A POTPOURRI OF PROBLEMS

            With so many events exploding across the Middle East, one can almost pick any country and come up with a headline grabbing story. This past week, America closed all of its embassies in the area to avoid terrorist violence. Besides being prudent, the closings were certainly a symbol of the upheaval in the area. Instead of the term “World War,” we might call the Middle East fighting a “Zone War.”

            So, what’s happening in the Zone War in the middle of August?

For starters, the attacks of Sunnis on Shiites in Iraq reached new levels of violence. Saturday was Id al-Fitr, a holiday at the end of Ramadan, but the celebrations turned into a string of car bombs that killed over 60 people and wounded more than 200. These incidences were only the latest in a string of bombing that brought the death toll to the highest level in nearly five years. The United Nations reported that in July, 1,057 Iraqis were killed and 2,326 wounded. America left, but the war goes on.

In Yeman, Al-Qaeda continues to have a frightening foothold and the American Embassy remains closed. The United States considers the terrorist groups to be the most dangerous threat to American interests in the region. On Saturday, an American drone strike killed two militants in SouthernYeman. Four militants were traveling by car when the drone hit them. Two came out alive although one of the survivors remains in critical condition. In the past, drone strikes have proved highly successful in this region.  Last year, militants were driven out of a area they had seized in the southby such strikes.

In Syria, the Muslim Brotherhood is struggling to exist. The group was thrown out of the country thirty years ago by Hafez Assad, the father of the current dictator. The Brotherhood was brutally crushed and finally massacred in the city of Hamas, The groups leadership were killed, imprisoned, or exiled. The downfall of the Brotherhood in Egypt has shaken the remnant now fighting against Basher Assad’s regime. In Syria, the organization has always been seen as a foreign. Today, it is viewed by the Syrian government as a branch of an Egyptian movement. However, the Brotherhood continues to supply relief to rebel held areas in the on-going war.  Last February, a Brotherhood newspaper was launched that is now distrubted in the rebel held areas.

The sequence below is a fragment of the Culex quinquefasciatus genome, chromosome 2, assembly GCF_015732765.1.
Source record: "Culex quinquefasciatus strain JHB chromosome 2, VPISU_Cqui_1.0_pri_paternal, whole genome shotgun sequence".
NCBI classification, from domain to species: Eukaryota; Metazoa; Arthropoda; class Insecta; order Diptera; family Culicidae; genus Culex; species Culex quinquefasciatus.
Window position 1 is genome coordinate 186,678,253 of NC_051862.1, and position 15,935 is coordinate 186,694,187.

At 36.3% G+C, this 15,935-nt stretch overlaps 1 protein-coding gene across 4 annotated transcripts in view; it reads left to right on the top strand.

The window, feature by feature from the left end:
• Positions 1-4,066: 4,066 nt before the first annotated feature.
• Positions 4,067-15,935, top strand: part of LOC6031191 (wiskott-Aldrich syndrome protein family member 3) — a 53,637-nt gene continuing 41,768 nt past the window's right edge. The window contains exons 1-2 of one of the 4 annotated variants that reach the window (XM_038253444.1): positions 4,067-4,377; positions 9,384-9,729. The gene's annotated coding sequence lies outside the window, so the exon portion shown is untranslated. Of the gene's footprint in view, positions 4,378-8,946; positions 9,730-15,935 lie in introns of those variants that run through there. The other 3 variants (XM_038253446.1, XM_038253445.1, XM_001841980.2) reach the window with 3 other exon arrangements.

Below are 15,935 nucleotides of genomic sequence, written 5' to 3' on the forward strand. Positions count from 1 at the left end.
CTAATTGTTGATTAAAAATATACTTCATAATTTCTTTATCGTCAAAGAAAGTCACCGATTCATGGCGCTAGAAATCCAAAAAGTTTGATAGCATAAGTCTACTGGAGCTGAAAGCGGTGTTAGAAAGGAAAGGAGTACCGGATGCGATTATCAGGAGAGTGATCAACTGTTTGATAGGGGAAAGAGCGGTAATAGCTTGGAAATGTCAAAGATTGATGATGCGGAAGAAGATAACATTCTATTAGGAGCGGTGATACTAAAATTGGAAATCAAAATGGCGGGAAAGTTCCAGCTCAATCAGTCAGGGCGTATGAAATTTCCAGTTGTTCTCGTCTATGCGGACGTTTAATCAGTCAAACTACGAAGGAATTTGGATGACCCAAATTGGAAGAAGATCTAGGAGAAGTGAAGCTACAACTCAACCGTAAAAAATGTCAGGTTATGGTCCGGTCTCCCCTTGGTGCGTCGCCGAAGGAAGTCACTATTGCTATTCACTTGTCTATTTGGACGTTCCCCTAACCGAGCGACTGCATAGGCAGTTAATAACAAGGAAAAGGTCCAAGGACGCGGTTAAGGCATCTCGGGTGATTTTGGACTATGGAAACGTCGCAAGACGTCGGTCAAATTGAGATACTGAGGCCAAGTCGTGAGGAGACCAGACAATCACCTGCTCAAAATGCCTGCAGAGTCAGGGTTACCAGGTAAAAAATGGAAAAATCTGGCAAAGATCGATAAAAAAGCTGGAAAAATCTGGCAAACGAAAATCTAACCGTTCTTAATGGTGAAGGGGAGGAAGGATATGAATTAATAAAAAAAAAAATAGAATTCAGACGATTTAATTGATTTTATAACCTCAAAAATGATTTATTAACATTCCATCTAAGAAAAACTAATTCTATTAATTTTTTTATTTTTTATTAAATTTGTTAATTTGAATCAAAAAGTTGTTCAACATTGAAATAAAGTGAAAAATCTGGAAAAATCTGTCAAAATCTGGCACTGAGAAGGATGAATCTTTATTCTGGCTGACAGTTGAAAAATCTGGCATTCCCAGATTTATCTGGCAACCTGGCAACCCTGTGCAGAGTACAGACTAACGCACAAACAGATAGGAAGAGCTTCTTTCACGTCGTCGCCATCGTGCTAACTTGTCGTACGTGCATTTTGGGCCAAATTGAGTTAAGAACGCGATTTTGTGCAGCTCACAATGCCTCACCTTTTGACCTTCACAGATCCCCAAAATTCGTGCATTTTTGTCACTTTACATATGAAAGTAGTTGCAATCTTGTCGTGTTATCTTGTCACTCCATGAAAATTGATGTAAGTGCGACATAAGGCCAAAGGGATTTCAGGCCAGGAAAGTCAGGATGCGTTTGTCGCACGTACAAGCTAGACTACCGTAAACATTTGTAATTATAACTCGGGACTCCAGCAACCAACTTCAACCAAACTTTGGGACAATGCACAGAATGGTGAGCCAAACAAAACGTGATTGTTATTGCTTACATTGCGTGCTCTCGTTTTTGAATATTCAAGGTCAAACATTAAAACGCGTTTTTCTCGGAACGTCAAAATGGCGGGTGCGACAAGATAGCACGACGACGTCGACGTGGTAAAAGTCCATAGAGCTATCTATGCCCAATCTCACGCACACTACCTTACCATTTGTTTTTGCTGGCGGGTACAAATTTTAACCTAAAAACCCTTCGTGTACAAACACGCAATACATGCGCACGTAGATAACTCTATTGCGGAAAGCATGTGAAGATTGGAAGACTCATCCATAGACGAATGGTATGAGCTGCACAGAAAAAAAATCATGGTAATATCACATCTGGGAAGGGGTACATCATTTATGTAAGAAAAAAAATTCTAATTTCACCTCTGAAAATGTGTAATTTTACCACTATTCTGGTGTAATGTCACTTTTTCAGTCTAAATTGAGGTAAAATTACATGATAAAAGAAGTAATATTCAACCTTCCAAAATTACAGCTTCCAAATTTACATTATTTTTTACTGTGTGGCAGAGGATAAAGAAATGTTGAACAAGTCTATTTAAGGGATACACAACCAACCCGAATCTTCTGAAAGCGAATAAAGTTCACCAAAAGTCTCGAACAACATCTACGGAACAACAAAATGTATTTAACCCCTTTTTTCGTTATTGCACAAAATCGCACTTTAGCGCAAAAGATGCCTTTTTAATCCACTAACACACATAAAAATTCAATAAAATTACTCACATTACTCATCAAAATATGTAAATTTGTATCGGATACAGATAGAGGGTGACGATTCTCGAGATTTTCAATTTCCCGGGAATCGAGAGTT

The fact that the Muslim Brotherhood is a part of the rebel rebellion emphasizes the struggle that the American government has in supplying weapons to the rebels. Most of these groups like the Brotherhood are enemies of American foreign policy and ideals. Arming them raises the possibility that someday we may be facing our own weapons shooting back at us.

And so the struggle goes on. Pick a country – choose a weapon – or simply throw a dart at a map of the Middle East. You can’t miss finding a battlefield in the Zone war.

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Filed under Egypt, Iraq, middle east, Muslims, Syria

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